Barnhart's water woes

Barnhart's water woes

As Barnhart struggles to get out of the water crisis, the town is counting the days till the test results from the new water well, made possible by a state funded grant, comes back.
As Barnhart struggles to get out of the water crisis, the town is counting the days till the test results from the new water well, made possible by a state funded grant, comes back.

The TCEQ test results will decide whether the new well is up to drinkable standards. In the meantime, residents are conserving as much water as possible.

A year ago, the town of Barnhart ran out of water and this summer they are in the most severe drought stage, which prohibits any outside watering, residents are encouraged to conserve any water they use.

"We were awarded a grant from the Texas Department of Agriculture and we drilled a new well and we were really looking forward to this and it came in a maximum of 20 gallons a minute," stated Irion County Commissioner Precinct 3, John Nanny.

The water from the new well which is about 400 feet deep, could contain radionuclides, which could make it not fit for human consumption.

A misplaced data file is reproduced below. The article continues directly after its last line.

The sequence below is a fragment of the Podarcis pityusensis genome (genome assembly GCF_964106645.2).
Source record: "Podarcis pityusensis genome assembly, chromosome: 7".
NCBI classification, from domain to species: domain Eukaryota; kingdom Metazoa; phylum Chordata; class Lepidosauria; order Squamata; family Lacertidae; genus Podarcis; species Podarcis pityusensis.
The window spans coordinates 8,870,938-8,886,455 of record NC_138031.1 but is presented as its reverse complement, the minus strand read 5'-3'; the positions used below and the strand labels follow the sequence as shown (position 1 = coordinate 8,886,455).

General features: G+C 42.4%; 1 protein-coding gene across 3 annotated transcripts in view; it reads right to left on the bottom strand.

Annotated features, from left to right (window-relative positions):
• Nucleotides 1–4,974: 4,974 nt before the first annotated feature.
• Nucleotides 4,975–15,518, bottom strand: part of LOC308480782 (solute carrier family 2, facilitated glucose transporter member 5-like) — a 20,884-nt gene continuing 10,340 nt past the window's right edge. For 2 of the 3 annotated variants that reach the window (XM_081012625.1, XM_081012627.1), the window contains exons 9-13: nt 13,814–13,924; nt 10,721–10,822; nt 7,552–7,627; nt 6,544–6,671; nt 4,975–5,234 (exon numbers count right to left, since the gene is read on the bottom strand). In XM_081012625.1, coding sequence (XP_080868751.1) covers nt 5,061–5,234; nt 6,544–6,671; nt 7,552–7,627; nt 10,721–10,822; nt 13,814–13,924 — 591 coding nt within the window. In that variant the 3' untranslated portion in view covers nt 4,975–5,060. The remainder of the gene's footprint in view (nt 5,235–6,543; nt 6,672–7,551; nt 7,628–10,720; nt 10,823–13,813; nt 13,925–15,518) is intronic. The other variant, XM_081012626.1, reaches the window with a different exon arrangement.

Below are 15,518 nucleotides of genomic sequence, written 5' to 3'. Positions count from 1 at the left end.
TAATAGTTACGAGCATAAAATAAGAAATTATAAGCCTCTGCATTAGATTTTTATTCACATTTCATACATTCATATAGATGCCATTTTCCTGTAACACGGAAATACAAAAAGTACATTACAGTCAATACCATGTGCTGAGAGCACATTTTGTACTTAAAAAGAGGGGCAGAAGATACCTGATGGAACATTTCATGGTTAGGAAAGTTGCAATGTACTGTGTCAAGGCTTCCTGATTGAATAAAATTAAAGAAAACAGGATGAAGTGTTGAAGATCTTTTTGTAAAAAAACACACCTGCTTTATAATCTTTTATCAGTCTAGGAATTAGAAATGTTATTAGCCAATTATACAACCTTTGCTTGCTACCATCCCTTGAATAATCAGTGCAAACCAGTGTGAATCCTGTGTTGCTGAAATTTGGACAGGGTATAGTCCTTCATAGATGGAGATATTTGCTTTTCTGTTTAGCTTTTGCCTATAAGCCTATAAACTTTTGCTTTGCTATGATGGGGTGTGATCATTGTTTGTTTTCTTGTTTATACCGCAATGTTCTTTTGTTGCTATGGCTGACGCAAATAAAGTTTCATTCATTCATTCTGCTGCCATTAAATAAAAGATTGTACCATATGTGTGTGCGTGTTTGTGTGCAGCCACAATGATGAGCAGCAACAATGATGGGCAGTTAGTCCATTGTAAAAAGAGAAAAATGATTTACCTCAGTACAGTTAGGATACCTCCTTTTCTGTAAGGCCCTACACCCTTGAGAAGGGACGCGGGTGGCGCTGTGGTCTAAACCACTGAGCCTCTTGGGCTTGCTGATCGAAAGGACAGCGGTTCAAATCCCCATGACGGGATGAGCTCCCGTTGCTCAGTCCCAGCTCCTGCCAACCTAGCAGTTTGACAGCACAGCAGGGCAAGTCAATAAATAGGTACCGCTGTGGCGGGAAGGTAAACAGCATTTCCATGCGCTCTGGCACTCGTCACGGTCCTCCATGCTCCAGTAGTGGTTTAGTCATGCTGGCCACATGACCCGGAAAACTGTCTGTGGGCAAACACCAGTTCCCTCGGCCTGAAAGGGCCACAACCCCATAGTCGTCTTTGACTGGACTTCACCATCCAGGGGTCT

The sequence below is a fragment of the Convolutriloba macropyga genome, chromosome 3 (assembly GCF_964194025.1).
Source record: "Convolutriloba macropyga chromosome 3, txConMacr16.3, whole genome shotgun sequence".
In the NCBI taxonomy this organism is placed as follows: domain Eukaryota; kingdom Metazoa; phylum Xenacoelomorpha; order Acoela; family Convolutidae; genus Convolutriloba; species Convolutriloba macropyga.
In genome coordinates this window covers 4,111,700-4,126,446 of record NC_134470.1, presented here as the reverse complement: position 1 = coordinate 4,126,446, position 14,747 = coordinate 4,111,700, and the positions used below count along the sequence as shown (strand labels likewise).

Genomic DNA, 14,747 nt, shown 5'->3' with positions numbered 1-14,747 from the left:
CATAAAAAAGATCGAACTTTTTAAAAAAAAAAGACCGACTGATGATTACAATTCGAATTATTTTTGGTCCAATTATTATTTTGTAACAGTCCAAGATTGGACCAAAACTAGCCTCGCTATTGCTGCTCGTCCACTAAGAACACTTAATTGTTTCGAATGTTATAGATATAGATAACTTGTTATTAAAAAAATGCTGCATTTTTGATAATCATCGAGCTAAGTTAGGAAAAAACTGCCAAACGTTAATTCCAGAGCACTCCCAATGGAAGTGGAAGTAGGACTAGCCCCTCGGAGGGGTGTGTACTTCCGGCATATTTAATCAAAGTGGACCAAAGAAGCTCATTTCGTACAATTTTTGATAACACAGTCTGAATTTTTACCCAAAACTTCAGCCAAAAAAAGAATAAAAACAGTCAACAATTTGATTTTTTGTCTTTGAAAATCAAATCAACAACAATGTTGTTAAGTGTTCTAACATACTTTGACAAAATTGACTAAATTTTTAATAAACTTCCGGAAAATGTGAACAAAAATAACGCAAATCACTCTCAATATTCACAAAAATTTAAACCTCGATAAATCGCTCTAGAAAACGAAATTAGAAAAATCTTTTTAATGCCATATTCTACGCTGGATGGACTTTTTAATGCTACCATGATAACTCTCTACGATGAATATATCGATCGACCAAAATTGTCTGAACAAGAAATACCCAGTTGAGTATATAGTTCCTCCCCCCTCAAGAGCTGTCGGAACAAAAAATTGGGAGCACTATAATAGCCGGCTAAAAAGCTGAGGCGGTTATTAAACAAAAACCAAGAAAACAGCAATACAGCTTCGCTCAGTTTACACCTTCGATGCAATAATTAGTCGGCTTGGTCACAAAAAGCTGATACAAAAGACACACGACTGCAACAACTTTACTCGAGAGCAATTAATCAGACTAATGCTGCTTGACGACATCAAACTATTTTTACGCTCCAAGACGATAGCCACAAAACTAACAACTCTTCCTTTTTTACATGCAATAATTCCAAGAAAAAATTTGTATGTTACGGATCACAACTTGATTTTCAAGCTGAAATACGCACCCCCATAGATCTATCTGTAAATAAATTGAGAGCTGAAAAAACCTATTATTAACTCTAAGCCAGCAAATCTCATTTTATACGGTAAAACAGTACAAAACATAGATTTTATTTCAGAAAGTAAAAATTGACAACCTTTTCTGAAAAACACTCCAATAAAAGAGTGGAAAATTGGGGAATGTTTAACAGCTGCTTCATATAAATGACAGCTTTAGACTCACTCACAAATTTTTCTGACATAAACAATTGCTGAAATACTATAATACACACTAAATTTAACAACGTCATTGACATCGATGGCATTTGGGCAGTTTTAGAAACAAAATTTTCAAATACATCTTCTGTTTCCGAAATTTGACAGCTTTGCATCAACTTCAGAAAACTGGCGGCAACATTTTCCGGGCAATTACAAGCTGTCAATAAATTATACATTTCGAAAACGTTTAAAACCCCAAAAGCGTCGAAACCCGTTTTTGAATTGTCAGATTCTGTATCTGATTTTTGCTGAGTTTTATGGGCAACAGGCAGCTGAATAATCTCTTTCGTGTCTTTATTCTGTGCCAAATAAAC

The only well that provides water for the town of Barnhart right now, produces five gallons of water a minute.

"We're basically at the same place we were last year, at the same time, or worse off," Nanny said.

Nanny, who has been an Irion County Commissioner for 18 years, said the town population is about 110; but, there are a number of others living in local man camps, working in the oil fields.

Resident Beverly McGuire has lived in Barnhart for 35 years. She said it is tough living with so little water.

"We're used to creature comforts and water is one of those things. We like to take a bath when we want to. We like to wash our hair when we want to, do our clothes," McGuire said. "It just puts a cramp in your whole situation. You just have to do the best you can with what you've got."

As hard as it may be to live in a town where water is limited, McGuire is sure residents will make it.

"Well, it was quite interesting... challenging... but, you know, we lived through it and we will live through this too. We'll make it," McGuire explained.

Nanny said it will take two weeks for the tests from this water well to come back from TCEQ, which will tell whether or not the water is safe to drink.

Some of Barnhart's water woes boil down to the influx of oil workers. The Barnhart Water District does not have any surface water rights and Barnhart's one well is only recharged when it rains on the watershed.

"We won't benefit from San Angelo rains at all because they're downstream from here and all our's would come from north west of here," Nanny stated.

In the meantime, all residents can do is pray and conserve as much water as possible.
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